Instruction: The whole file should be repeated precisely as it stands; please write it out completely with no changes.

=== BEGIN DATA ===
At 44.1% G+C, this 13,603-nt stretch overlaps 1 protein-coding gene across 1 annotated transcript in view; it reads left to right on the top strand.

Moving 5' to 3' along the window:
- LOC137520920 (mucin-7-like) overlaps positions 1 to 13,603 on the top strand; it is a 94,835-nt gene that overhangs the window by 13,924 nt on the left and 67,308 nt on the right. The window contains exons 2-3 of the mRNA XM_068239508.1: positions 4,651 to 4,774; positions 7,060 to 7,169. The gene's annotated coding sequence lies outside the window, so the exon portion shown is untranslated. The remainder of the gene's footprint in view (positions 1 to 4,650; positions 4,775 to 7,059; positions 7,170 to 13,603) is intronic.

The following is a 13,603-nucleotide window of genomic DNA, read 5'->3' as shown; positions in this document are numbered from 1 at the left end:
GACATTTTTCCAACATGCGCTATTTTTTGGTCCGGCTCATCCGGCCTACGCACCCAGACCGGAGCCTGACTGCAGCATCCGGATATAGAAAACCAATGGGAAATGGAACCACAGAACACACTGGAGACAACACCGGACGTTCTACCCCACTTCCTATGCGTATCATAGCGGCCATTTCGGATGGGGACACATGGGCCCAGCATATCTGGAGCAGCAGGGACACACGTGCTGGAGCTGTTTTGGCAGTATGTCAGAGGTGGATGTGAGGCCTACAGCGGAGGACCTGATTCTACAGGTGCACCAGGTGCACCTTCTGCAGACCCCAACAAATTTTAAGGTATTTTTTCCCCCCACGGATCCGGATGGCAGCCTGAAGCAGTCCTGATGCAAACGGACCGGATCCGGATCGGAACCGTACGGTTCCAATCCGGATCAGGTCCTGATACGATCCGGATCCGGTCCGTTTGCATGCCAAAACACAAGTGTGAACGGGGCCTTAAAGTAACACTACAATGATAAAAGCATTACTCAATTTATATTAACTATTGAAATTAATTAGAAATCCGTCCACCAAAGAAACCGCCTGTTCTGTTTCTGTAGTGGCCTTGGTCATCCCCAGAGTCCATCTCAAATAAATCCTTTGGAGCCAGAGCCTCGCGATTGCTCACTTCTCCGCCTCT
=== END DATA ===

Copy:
At 44.1% G+C, this 13,603-nt stretch overlaps 1 protein-coding gene across 1 annotated transcript in view; it reads left to right on the top strand.

Moving 5' to 3' along the window:
- LOC137520920 (mucin-7-like) overlaps positions 1 to 13,603 on the top strand; it is a 94,835-nt gene that overhangs the window by 13,924 nt on the left and 67,308 nt on the right. The window contains exons 2-3 of the mRNA XM_068239508.1: positions 4,651 to 4,774; positions 7,060 to 7,169. The gene's annotated coding sequence lies outside the window, so the exon portion shown is untranslated. The remainder of the gene's footprint in view (positions 1 to 4,650; positions 4,775 to 7,059; positions 7,170 to 13,603) is intronic.

The following is a 13,603-nucleotide window of genomic DNA, read 5'->3' as shown; positions in this document are numbered from 1 at the left end:
GACATTTTTCCAACATGCGCTATTTTTTGGTCCGGCTCATCCGGCCTACGCACCCAGACCGGAGCCTGACTGCAGCATCCGGATATAGAAAACCAATGGGAAATGGAACCACAGAACACACTGGAGACAACACCGGACGTTCTACCCCACTTCCTATGCGTATCATAGCGGCCATTTCGGATGGGGACACATGGGCCCAGCATATCTGGAGCAGCAGGGACACACGTGCTGGAGCTGTTTTGGCAGTATGTCAGAGGTGGATGTGAGGCCTACAGCGGAGGACCTGATTCTACAGGTGCACCAGGTGCACCTTCTGCAGACCCCAACAAATTTTAAGGTATTTTTTCCCCCCACGGATCCGGATGGCAGCCTGAAGCAGTCCTGATGCAAACGGACCGGATCCGGATCGGAACCGTACGGTTCCAATCCGGATCAGGTCCTGATACGATCCGGATCCGGTCCGTTTGCATGCCAAAACACAAGTGTGAACGGGGCCTTAAAGTAACACTACAATGATAAAAGCATTACTCAATTTATATTAACTATTGAAATTAATTAGAAATCCGTCCACCAAAGAAACCGCCTGTTCTGTTTCTGTAGTGGCCTTGGTCATCCCCAGAGTCCATCTCAAATAAATCCTTTGGAGCCAGAGCCTCGCGATTGCTCACTTCTCCGCCTCT